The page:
The Zig Zag forms part of the gully systems at Gully Ravine on the southern tip of the Gallipoli peninsula. A long walk through the southern and frequently open parts of the gully, a sharp 90 degree turn to the right takes one into the Zig Zag. Here the walls are extremely steep, especially on the right, the Fir Tree Spur side. In the top picture, the narrow path up onto Geoghegan's Bluff can just be discerned in the bushes to the left. The bluff is a few metres above head height, and it is easy to walk past and miss it completely. Whilst the lower parts of the ravine were primarily supply dumps and dressing stations etc. this area was close to the eventual front line.
Once you have climbed out of the Zig Zag and onto Geoghegan's Bluff, it is worth turning round to look north eastward over the gully. The sheer right-hand wall of the Zig Zag rises above you, and it is perhaps fitting to reflect that for many hundreds, the goat path than ran up and down this chalk cliff was the last time that they left the protection of the Gully. Under the fields and trees on the far side lie the 'H' trenches, which were so bitterly fought over in May and June 1915.
The road through the gully in 1915 ran as far as the front line, and the scene would have looked very different to present day. Today, fallen trees in this section and other parts of the gully are not uncommon. Most can be circumvented, however, some sections may be problematic. The return of nature to this area is remarkable. The cliff walls hide a wealth of evidence from the occupation period, but reaching these areas would be a major, not to mention hazardous task. This area housed the HQs of the 127th and 125th Brigades of 42nd Division, and the 8th Corp mining companies were also based here for tunnelling operations under the Boomerang Redoubt and the 'H' trenches up on Fir Tree Spur.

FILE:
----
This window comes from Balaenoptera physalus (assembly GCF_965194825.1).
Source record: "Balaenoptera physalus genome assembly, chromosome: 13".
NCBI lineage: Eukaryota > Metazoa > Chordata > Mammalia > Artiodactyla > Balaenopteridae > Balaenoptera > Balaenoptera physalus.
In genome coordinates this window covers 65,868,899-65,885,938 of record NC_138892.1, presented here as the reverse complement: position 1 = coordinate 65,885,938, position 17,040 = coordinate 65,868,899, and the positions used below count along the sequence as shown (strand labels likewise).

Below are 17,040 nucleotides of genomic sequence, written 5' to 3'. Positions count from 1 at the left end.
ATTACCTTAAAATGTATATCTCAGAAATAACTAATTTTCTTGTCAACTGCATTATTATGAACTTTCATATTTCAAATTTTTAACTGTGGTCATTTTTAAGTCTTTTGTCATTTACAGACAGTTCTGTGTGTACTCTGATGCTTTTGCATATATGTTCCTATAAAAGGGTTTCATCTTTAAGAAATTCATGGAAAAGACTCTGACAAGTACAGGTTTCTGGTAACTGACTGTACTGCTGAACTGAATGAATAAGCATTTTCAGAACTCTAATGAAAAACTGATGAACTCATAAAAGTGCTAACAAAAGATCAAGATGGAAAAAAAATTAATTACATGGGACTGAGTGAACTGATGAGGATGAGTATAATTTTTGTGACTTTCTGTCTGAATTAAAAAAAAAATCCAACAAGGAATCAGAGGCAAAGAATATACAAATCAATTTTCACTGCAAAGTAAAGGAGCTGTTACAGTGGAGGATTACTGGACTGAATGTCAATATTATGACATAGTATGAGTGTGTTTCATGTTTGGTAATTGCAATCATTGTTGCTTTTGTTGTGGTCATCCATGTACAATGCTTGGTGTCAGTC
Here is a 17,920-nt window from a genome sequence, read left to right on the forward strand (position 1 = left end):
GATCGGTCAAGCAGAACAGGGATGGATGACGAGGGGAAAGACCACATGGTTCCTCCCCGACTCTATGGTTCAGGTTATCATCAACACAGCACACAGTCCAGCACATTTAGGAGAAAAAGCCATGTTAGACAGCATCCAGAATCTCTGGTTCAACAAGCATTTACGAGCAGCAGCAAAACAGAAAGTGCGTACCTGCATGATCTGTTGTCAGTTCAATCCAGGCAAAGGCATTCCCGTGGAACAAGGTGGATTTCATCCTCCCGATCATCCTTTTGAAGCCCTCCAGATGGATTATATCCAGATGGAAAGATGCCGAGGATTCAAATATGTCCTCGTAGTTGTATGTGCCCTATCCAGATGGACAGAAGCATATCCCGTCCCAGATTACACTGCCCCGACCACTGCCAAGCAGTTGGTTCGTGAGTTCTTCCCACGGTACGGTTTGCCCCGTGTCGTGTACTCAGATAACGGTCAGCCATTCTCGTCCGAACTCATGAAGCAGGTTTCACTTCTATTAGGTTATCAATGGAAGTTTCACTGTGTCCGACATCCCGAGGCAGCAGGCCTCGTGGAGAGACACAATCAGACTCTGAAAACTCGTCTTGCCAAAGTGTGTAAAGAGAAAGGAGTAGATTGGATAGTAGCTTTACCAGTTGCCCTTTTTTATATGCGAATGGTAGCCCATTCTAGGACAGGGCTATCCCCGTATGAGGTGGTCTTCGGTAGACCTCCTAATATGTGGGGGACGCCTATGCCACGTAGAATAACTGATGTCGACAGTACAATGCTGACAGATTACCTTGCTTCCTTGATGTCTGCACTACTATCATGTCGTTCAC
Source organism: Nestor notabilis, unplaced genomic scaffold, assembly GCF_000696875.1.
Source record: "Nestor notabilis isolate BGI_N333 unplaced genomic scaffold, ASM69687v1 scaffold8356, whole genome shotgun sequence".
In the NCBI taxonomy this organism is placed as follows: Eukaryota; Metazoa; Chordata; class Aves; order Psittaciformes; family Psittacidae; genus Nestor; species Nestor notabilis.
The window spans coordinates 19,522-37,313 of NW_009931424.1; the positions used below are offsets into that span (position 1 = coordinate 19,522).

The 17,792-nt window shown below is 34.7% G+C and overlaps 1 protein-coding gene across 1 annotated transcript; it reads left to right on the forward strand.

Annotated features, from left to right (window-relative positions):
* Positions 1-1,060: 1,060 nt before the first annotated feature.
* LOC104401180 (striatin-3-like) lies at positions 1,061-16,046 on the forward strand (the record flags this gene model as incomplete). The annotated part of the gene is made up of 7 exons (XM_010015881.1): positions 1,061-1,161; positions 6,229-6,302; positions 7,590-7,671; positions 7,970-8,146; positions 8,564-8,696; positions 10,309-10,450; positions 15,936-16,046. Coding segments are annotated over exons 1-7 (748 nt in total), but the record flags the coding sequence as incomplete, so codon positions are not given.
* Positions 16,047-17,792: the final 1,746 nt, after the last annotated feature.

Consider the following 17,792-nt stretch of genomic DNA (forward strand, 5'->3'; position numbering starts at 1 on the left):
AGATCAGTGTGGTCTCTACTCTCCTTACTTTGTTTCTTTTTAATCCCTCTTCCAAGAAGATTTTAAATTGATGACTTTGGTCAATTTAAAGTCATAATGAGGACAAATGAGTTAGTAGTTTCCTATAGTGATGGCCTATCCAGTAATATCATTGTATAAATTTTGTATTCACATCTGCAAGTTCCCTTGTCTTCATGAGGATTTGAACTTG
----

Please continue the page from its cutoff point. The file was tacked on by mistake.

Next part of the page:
In recent times, apart from the breeze in the trees above, this place is deeply silent and still.
- Information: Andy Crooks, 2008.
Glossary of words and phrases[edit source]
The above term is listed in our glossary of words and phrases of the Armed Forces of Great Britain during the Great War. Included are trench slang, service terms, expressions in everyday use, nicknames, the titles and origins of British and Commonwealth Regiments, and warfare in general. These words and phrases are contemporary to the war, which is reflected in the language used. They have been transcribed from three primary sources (see Contents). Feel free to expand upon and improve this content.
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